Shan Tsui Battery [1945- ]
Starling Inlet is in the far north east of the territory, surrounded by rugged hills and rural settlements. The main town of Sha Tau Kok straddles the boundary with the Mainland conurbation of Shatoujiao. From a military perspective, the inlet has the only beach in the territory large enough to land a division of soldiers, some 10,000 to 20,000 personnel .
In present times, it is a busy place with a road crossing to the Mainland. However, in the past, this was one of the key trading routes into China and which had an ignominious reputation of being bandit country. In 1945, the Japanese garrison were planing for their defence of Hong Kong from the Allied forces. Given the good landing beaches, Starling Inlet was the ideal place to commence an invasion, the Japanese planed and built defences to provide resistance before, and like the British before, they pull back to Hong Kong Island.
Around Starling Inlet, a number of battery positions were established to fend off attackers. On the hill above Luk Keng, trenches and around ten pillboxes were built by the Japanese have been identified in a recent survey. The same report identified trenches and pillboxes on a hill at Wu Shek Kok (to the south of The International College Hong Kong). The position provided protection to both the Sha Tau Kok Road and Sha Tau Kok Hoi.
With the opening up of the closed border area in March 2012, trenches, pillboxes and temporary artillery positions were identified to the north of Shan Tsui village. The hill is identified on Google Maps as Japanese Battery Hill . It would seem the site has not been recorded, so its about time for a walk around.
Parking by the boundary fence, then a short walk up the road to a path heading north up the hill and into the village graveyard. Behind some of the graves at an elevation of 40m, the first pillbox is encountered, a large concrete structure, half buried in the under growth but in good condition.
The shooting holes or ‘embrasures’ were directed to the northeast, over what was a fertile valley, but which is now studded with Mainland tower blocks. The box was constructed from good quality concrete, with a small alcove to the right as you enter, before reaching the main firing room.
Proceeding along one of the many reasonably well-maintained trenches around the hillside, we encountered a wooden structure that had covered the trench. The timber and remains of a corrugated steel cladding structure suggest a more recent addition, possibly a lookout assembled by the British forces in the 1950’s. This structure was not up to the same standard as the Japanese military installations!
Pillbox 2, is a much smaller structure with only a single embrasure. The entrance to the structure was blocked with mud and scrub but the box was no more than a shooting position. The embrasure points due east, possibly providing protection to Pillbox 1.
Pillbox 3, was again a small unit, half filled with mud and the entrance blocked by a tree. Adjacent to the site of the pillbox, a flat concrete slab and debris indicated the presence of a temporary structure, no doubt part of the British military improvement works! The pillbox provided a shooting position looking almost due north across the valley.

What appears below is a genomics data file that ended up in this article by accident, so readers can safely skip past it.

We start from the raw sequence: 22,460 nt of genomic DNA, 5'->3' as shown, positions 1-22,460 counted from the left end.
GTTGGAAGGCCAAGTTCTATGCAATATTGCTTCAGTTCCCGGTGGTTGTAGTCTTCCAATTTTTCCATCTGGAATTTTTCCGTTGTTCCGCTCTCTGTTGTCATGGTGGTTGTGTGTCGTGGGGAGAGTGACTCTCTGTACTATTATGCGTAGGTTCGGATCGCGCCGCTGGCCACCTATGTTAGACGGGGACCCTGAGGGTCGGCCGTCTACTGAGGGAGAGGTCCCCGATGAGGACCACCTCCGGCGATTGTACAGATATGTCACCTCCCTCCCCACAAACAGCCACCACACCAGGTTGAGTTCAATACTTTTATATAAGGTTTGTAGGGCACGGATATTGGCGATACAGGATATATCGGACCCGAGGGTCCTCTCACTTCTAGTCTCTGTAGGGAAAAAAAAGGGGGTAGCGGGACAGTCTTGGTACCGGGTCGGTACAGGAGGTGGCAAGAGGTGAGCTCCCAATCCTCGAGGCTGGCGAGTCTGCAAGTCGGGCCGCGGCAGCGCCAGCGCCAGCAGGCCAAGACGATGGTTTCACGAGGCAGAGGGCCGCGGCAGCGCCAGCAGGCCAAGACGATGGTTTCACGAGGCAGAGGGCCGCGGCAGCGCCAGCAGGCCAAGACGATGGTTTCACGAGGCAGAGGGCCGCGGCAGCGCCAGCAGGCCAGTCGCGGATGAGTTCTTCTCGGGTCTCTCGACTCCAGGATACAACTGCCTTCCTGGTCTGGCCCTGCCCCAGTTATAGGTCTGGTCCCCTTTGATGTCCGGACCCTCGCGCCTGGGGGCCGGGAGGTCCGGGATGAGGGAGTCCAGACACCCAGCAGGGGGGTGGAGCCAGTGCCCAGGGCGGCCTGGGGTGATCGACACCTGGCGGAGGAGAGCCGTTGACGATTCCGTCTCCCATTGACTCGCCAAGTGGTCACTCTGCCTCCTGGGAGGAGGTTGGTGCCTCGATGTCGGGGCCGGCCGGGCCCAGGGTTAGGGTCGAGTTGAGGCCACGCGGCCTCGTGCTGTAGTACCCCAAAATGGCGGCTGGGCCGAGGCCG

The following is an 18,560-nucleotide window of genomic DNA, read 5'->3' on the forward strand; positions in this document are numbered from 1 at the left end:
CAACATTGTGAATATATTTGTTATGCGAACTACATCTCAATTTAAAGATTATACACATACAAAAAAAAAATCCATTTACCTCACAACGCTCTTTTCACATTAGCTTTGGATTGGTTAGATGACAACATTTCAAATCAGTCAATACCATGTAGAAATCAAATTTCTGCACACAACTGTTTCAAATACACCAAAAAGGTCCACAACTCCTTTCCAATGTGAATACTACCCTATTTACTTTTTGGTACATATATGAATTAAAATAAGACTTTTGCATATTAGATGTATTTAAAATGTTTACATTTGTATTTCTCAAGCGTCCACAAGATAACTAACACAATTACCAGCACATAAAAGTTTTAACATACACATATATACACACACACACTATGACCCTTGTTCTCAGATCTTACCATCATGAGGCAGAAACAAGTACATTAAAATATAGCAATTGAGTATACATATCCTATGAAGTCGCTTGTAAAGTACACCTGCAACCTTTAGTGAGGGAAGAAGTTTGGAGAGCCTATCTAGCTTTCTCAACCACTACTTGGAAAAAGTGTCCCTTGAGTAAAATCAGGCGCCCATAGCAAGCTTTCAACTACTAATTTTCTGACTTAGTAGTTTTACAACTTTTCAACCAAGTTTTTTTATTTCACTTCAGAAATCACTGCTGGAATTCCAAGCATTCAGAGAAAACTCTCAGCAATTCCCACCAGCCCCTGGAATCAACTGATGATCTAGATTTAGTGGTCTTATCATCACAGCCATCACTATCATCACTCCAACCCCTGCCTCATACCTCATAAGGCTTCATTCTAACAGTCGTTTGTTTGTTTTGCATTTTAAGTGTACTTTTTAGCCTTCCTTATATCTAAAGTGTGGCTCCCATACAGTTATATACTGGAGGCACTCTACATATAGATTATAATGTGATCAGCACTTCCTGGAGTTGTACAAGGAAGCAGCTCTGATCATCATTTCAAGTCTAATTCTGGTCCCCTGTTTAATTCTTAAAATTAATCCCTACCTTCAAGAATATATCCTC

The trench contours around the north side of the hill and is joined by a trench coming over from the south side of the hill. Above this is a prominent Pillbox 5, but first we visited Pillbox 4. This is a larger unit with three embrasures and a pipe in the roof, for ventilation one assumes. The position looks due north and across the valley. The structure has traces of being painted with army camouflage colours, again one assumes a British adaption for monitoring the border.
Pillbox 5, is on the top of the hill, providing a clear view to the east and out to sea. The structure is clearly a local spot for visitors as it has a very informative sign confirming these were Japanese army defences and had been constructed using local labour.
Returning back to the contouring trench, we reached the final Pillbox 6, a small structure looking up the valley to the north-west. Adjacent to the box, the Government had undertaken slope protection works, covering the front of the structure with shotcrete.
Returning back to the top of the hill, on the south, a trench swings around down to the west, to a water well protected by a stone retaining wall. The trench continues for a few metres to join the main path heading up the mountain where there are said to be more Japanese fortifications.
Descending the wide path, more trenches can be seen contouring around the hill, along with Pillbox 7, providing protection from the south east.
There may be more structures on the hillside, but it is clear that the battery was established to provide protection against advances from China and the sea. Along with the tunnels and kamikaze boats on Lamma Island, this battery would have provided a significant challenge for an advance force, but in the end, it was never tested.
 Eastern Fortress, A Military History of Hong Kong, 1840-1970, Kwong Chi Man and Tsoi Yiu Lun, 2014
 Survey Findings on Japanese World War II Military Installations in Hong Kong, Surveying & Built Environment, Lawrence W.C. Lai, Ken S.T. Ching and Y.K. Tan, 2011 ISSN 1816-9554